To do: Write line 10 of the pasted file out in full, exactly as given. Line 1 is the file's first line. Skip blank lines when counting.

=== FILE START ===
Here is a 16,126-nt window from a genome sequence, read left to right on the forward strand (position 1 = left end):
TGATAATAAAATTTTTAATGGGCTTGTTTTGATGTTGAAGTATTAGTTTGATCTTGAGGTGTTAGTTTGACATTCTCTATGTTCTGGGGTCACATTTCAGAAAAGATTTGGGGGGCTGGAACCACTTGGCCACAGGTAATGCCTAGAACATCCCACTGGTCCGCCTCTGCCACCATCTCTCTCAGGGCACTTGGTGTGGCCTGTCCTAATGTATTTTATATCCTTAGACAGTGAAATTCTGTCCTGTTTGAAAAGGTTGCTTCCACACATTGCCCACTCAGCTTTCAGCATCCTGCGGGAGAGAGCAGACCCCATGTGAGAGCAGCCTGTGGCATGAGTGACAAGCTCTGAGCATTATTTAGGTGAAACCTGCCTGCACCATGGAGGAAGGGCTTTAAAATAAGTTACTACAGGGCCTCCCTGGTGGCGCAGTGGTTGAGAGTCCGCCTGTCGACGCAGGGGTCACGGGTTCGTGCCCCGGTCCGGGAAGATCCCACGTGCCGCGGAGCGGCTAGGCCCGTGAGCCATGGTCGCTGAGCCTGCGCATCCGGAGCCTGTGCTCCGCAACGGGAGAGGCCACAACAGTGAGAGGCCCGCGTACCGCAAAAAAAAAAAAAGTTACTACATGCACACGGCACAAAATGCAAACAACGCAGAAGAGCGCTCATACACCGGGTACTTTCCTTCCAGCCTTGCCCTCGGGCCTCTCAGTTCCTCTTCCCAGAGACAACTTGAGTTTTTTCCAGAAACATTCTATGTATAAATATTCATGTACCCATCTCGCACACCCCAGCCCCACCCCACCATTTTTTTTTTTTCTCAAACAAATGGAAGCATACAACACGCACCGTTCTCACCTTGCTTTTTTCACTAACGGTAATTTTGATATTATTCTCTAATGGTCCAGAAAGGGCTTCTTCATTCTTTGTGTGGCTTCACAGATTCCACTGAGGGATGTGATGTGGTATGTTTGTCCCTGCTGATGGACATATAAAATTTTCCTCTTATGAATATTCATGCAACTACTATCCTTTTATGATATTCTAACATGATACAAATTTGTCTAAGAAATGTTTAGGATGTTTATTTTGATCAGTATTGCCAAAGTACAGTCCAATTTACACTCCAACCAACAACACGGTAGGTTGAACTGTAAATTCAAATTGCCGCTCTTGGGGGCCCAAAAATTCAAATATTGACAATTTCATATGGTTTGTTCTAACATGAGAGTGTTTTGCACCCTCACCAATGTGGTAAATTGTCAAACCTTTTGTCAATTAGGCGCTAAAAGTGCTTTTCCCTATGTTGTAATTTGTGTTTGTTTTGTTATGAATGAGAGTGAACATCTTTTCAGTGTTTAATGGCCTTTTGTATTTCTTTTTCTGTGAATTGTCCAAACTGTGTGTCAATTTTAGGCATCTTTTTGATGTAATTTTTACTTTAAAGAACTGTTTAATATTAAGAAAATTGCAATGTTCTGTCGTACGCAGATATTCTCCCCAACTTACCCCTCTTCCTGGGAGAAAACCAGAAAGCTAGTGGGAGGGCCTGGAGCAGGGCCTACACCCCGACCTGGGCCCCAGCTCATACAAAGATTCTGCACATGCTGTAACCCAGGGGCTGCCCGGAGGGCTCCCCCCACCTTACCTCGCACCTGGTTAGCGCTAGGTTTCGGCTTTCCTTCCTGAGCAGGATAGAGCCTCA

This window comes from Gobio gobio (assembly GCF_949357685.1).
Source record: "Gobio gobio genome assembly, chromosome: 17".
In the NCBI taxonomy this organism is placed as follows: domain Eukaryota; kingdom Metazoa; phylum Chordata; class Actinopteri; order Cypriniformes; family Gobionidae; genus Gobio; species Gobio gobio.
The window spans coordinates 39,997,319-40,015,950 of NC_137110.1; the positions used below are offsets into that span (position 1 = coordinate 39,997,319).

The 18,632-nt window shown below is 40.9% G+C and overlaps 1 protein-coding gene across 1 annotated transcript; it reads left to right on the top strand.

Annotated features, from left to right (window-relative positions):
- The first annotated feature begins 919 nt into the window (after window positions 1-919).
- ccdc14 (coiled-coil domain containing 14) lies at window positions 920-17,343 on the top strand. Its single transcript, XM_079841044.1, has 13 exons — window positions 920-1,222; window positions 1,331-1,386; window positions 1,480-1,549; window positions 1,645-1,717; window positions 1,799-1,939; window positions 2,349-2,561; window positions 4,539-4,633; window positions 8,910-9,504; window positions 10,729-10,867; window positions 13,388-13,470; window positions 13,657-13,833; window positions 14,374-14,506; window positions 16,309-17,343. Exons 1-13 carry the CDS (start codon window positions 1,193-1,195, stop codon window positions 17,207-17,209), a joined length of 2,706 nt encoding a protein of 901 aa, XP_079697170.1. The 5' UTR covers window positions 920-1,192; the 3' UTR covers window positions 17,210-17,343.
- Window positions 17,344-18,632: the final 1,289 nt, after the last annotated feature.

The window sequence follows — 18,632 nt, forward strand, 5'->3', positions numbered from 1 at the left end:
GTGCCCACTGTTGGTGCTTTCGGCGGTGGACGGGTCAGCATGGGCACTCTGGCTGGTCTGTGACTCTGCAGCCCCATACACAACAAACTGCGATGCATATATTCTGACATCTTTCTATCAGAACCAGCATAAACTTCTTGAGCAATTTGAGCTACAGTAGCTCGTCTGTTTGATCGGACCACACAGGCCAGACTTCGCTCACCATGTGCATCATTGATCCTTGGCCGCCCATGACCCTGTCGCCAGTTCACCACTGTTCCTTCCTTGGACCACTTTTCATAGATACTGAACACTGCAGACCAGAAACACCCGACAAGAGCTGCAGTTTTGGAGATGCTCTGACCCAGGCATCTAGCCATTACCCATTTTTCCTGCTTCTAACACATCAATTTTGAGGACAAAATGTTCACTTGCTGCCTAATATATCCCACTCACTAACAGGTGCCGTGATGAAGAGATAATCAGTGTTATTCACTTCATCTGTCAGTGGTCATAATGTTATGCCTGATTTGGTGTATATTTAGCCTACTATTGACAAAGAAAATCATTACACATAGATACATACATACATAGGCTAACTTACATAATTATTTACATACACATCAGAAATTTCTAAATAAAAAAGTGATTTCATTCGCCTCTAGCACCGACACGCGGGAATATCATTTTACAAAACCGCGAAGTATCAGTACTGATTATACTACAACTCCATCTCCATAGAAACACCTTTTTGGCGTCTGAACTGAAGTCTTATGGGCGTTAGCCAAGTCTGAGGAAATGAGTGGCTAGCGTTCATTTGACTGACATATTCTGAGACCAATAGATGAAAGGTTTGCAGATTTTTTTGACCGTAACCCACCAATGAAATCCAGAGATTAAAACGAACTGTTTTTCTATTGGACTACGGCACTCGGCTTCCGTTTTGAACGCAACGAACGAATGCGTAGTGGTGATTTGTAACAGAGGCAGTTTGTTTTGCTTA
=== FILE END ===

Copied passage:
- ccdc14 (coiled-coil domain containing 14) lies at window positions 920-17,343 on the top strand. Its single transcript, XM_079841044.1, has 13 exons — window positions 920-1,222; window positions 1,331-1,386; window positions 1,480-1,549; window positions 1,645-1,717; window positions 1,799-1,939; window positions 2,349-2,561; window positions 4,539-4,633; window positions 8,910-9,504; window positions 10,729-10,867; window positions 13,388-13,470; window positions 13,657-13,833; window positions 14,374-14,506; window positions 16,309-17,343. Exons 1-13 carry the CDS (start codon window positions 1,193-1,195, stop codon window positions 17,207-17,209), a joined length of 2,706 nt encoding a protein of 901 aa, XP_079697170.1. The 5' UTR covers window positions 920-1,192; the 3' UTR covers window positions 17,210-17,343.